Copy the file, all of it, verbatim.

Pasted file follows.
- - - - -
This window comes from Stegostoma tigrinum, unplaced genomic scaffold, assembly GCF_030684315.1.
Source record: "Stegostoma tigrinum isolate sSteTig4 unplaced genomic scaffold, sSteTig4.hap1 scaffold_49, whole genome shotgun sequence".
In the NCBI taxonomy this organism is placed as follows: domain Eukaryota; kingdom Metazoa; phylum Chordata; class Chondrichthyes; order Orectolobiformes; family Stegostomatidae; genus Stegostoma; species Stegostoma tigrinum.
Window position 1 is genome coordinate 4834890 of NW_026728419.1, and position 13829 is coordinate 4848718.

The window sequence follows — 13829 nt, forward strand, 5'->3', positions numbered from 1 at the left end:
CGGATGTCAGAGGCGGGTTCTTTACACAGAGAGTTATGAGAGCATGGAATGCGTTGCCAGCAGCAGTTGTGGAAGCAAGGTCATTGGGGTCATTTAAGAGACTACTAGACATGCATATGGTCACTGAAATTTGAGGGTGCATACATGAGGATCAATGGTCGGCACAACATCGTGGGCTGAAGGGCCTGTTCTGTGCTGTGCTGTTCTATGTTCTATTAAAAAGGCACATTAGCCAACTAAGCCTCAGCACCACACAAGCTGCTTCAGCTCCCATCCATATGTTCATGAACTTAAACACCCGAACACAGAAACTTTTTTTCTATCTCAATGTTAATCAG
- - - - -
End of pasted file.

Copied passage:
This window comes from Stegostoma tigrinum, unplaced genomic scaffold, assembly GCF_030684315.1.
Source record: "Stegostoma tigrinum isolate sSteTig4 unplaced genomic scaffold, sSteTig4.hap1 scaffold_49, whole genome shotgun sequence".
In the NCBI taxonomy this organism is placed as follows: domain Eukaryota; kingdom Metazoa; phylum Chordata; class Chondrichthyes; order Orectolobiformes; family Stegostomatidae; genus Stegostoma; species Stegostoma tigrinum.
Window position 1 is genome coordinate 4834890 of NW_026728419.1, and position 13829 is coordinate 4848718.

The window sequence follows — 13829 nt, forward strand, 5'->3', positions numbered from 1 at the left end:
CGGATGTCAGAGGCGGGTTCTTTACACAGAGAGTTATGAGAGCATGGAATGCGTTGCCAGCAGCAGTTGTGGAAGCAAGGTCATTGGGGTCATTTAAGAGACTACTAGACATGCATATGGTCACTGAAATTTGAGGGTGCATACATGAGGATCAATGGTCGGCACAACATCGTGGGCTGAAGGGCCTGTTCTGTGCTGTGCTGTTCTATGTTCTATTAAAAAGGCACATTAGCCAACTAAGCCTCAGCACCACACAAGCTGCTTCAGCTCCCATCCATATGTTCATGAACTTAAACACCCGAACACAGAAACTTTTTTTCTATCTCAATGTTAATCAG